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Time to shine for human rights lawyers
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Time to shine for human rights lawyers

Lawyers are once again being called upon to nominate themselves or others for the prestigious Human Rights Awards. The Australian Human Rights Commission president, Catherine Branson QC, said…

Lawyers are once again being called upon to nominate themselves or others for the prestigious Human Rights Awards.

The Australian Human Rights Commission president, Catherine Branson QC, said people should get their nominations in as soon as possible.

"Each year we receive more than 200 applications," Branson said.

"We expect this year to be no different, except for the new Business Award category for businesses with a proven track record in promoting and advancing human rights in the Australian community."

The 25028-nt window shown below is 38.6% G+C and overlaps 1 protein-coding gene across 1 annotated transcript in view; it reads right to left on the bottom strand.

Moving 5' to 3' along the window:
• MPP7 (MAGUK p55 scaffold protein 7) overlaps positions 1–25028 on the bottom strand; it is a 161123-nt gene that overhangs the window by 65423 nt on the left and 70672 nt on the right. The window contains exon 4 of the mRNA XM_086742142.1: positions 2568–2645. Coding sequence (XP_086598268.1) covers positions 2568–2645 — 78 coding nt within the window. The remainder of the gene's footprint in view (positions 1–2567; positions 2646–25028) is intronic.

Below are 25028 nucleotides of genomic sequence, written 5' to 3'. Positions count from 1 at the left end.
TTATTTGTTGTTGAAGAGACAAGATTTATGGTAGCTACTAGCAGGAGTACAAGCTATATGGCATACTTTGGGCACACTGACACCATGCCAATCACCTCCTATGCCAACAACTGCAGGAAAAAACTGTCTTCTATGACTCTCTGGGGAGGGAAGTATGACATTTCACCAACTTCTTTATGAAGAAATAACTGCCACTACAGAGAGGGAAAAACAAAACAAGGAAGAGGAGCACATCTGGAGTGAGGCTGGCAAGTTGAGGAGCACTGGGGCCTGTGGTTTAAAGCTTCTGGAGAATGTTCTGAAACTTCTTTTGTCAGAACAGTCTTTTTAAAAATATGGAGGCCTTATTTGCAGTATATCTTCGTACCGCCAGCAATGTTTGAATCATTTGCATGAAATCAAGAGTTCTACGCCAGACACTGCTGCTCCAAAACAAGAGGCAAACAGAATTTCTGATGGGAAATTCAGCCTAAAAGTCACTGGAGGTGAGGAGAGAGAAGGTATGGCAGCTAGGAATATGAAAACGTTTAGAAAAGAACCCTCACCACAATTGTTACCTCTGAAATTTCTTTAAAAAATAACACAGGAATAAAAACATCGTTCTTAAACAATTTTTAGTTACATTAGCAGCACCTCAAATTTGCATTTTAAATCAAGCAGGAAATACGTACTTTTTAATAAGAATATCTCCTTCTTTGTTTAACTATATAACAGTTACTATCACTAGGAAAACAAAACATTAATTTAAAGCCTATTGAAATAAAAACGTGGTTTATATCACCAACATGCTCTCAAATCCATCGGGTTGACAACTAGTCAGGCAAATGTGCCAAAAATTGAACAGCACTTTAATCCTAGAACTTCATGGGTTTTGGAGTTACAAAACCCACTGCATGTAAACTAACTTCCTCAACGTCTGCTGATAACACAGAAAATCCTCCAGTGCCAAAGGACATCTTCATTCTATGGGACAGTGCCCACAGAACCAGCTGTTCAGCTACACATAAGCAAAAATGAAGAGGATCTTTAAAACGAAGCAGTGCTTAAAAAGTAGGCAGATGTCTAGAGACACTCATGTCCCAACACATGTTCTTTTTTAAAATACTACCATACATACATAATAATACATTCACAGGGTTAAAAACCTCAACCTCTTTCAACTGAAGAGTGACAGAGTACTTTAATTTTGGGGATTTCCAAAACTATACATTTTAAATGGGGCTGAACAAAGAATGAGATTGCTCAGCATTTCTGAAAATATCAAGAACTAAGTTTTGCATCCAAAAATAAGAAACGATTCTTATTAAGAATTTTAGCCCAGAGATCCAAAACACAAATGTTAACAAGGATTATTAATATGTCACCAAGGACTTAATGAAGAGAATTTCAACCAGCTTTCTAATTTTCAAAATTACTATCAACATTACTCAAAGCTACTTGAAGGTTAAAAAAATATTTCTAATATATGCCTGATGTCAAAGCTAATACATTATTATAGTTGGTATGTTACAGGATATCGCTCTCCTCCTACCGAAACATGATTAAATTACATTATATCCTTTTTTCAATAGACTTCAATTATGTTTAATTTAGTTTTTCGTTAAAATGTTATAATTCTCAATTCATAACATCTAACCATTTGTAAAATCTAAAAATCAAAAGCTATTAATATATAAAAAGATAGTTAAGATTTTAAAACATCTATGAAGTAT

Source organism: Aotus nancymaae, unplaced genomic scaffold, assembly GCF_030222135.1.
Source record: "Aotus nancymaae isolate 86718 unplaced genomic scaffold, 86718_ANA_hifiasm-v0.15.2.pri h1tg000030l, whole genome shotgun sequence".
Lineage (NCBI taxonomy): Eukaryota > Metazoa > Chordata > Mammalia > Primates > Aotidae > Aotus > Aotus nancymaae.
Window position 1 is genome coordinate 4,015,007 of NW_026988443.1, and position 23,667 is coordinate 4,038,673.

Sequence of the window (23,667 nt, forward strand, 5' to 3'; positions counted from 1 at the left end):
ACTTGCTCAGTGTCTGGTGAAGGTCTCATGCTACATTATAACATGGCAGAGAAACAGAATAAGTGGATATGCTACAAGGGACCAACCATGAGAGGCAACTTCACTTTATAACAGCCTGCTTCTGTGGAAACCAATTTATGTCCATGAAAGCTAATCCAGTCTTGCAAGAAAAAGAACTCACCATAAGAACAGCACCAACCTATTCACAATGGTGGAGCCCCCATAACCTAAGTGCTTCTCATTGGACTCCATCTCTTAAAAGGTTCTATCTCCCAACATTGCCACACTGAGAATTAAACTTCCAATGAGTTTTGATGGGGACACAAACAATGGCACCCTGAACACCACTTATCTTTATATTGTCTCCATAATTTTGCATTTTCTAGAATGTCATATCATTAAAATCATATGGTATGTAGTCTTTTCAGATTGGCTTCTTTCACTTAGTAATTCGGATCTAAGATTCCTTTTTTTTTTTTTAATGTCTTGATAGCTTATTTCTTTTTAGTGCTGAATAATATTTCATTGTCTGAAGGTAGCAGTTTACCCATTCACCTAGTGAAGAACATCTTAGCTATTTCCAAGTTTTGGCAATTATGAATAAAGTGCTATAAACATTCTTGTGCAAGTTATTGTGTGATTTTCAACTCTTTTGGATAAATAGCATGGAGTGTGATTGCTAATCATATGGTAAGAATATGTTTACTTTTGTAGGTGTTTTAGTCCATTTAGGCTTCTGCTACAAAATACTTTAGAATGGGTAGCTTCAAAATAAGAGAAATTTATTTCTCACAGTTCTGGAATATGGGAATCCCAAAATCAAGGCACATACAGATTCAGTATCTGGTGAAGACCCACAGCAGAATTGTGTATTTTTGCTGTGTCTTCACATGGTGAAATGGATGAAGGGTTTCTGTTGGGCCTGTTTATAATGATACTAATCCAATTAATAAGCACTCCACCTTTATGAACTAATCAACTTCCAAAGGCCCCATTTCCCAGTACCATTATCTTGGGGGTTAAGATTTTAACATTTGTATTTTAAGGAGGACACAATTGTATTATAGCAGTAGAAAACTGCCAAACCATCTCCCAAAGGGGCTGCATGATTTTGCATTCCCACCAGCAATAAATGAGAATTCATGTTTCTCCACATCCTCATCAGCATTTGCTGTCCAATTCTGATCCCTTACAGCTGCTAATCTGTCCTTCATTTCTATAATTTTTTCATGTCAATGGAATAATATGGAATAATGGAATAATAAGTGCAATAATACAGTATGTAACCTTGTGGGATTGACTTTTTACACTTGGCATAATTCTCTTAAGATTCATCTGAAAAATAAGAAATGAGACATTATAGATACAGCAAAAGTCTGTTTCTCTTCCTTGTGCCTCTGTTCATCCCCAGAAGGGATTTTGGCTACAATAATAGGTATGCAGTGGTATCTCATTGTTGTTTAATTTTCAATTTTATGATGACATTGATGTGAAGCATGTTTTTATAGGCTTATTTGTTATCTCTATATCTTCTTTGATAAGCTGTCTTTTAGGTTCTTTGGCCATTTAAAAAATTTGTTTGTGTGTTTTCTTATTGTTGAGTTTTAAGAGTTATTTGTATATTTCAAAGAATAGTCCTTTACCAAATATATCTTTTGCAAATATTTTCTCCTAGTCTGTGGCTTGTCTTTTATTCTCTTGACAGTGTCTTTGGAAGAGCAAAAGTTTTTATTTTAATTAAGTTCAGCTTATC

Nominations are being called for the Human Rights Medal, the Young People's Medal, law, community, literature (non-fiction), business and print media, television and radio Awards.

Last year's medalists said the awards provide important recognition.

"The Australian Human Rights Medal says that, in our country, human rights matter, that they are precious, that they need to be nurtured and expanded and put into effect," said 2010 Human Rights Medal winner Thérèse Rein.

The winner of the 2010 Young People's Human Rights Medal and CEO of Australian Indigenous Mentoring Experience, Jack Manning Bancroft, said he felt honoured and privileged to receive the medal in 2010.

"It was a great credit to all the work that all our members and all of our kids have been doing to step up over the last few years," he said.

Nominations close on 9 September and winners will be presented with their awards at a ceremony on 9 December 2011 at the Sofitel in Sydney.

For nomination forms go to www.humanrights.gov.au/hr_awards/index.html

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